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Book Cover
Author Horton, James Oliver.

Title Landmarks of African American history / James Oliver Horton
Published New York : Oxford University Press, 2004
Online access available from:
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Description 1 online resource (207 pages) : illustrations, maps
Series American landmarks
American landmarks (Oxford University Press)
Contents Jamestown : slavery and freedom in British North America -- The Old State House : Crispus Attucks and the Boston Massacre -- Kingsley Plantation : race and family in Spanish Florida -- The African meeting house : platform for a community -- The old court house : the beginning of Dred Scott -- Harpers Ferry : African Americans and the John Brown raid -- Cedar Hill : Washington home of Frederick Douglass -- Sweet Auburn historic district : a haven in a hostile world -- Nicodemus, Kansas : in search of a promise land -- The Apollo Theater : Harlem's stage of dreams -- U.S.S. Arizona, Pearl Harbor : race and war in paradise -- Brown v. Board of Education national historic site : the Supreme Court and public education
Summary Describes a variety of landmarks and buildings that represent the experiences and accomplishments of African Americans throughout the history of the United States. In Landmarks of African American History, James Oliver Horton chooses thirteen historic sites to explore the struggles and triumphs of African Americans and how they helped shape the rich and varied history of the United States. Horton begins with the first Africans brought to Jamestown, Virginia, and the start of slavery in the colonies that became the United States. Boston's Old State House provides the backdrop to the martyrdom of Crispus Attucks, the former slave killed in the Boston Massacre, the confrontation with British troops that led to the American Revolution. After the Civil War, former slaves settled the desolate area of Nicodemus, Kansas, and turned it into a thriving community. The USS Arizona Memorial in Pearl Harbor, Hawaii, and Boston's Old State House illustrate African American contributions to the defense of their country and reveal racial tensions within the military. And the black students who demanded service at Woolworth's racially segregated lunch counter in Greensboro, North Carolina, launched the sit-in movement and advanced the fight for civil rights. Horton brings together a wide variety of African American historical sites to tell of the glory and hardship, of the great achievement and determination, of the people and events that have shaped the values, ideals, and dreams of our nation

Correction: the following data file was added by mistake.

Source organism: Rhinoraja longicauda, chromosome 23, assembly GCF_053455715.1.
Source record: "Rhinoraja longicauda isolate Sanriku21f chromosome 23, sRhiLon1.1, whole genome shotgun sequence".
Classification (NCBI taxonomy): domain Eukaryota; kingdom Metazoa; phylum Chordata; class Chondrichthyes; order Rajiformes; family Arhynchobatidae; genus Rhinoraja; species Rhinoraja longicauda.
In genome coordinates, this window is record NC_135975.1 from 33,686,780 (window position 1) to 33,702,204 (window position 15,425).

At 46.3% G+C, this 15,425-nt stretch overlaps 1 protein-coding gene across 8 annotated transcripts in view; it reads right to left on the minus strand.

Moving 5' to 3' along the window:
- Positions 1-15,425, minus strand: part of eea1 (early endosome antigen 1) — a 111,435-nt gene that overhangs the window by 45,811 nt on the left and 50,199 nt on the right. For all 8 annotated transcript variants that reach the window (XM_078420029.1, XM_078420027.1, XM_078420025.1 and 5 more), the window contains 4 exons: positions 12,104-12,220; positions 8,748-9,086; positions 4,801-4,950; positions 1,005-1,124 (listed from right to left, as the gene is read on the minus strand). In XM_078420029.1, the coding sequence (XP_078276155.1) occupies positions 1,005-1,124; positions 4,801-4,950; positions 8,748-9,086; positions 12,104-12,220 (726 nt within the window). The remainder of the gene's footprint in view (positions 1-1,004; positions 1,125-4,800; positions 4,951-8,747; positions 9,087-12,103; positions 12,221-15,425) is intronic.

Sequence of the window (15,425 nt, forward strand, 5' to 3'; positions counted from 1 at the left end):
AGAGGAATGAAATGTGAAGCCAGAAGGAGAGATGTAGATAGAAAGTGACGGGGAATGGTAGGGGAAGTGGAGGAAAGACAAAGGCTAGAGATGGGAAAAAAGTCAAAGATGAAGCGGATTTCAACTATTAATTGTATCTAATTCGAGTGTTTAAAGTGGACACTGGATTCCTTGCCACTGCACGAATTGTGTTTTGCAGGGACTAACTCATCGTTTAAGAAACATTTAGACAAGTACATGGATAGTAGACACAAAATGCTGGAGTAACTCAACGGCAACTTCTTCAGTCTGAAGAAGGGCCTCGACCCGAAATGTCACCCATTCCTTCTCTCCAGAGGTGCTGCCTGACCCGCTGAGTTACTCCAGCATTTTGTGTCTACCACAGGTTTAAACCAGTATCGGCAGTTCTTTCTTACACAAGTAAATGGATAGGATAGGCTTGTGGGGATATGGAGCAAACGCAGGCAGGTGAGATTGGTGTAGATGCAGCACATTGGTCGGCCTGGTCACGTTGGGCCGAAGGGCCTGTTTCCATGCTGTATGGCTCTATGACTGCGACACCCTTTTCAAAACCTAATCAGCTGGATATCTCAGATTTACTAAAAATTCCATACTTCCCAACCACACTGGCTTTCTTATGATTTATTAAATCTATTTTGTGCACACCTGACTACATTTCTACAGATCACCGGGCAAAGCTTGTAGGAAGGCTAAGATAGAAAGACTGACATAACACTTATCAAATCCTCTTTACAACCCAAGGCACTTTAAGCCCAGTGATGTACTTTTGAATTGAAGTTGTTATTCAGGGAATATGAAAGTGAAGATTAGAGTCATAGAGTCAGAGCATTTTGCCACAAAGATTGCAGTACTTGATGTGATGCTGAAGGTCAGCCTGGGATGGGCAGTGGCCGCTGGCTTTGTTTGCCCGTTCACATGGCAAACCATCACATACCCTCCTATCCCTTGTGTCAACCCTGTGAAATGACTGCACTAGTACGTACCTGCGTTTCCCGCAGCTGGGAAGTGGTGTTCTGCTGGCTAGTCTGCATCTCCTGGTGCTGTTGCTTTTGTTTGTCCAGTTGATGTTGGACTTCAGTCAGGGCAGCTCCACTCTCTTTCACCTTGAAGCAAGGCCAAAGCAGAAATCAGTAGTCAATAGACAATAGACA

Notes "Published in association with the National Register of Historic Places, National Park Service, and the National Parks Foundation"--Title page verso
Bibliography Includes bibliographical references and index
Notes Print version record
Subject African Americans -- History -- Juvenile literature.
African Americans -- Monuments -- Juvenile literature.
Historic sites -- United States -- Juvenile literature.
United States -- History, Local -- Juvenile literature.
Genre/Form History.
Juvenile works.
Local history.
Form Electronic book
ISBN 1423774795 (electronic bk.)
9781423774792 (electronic bk.)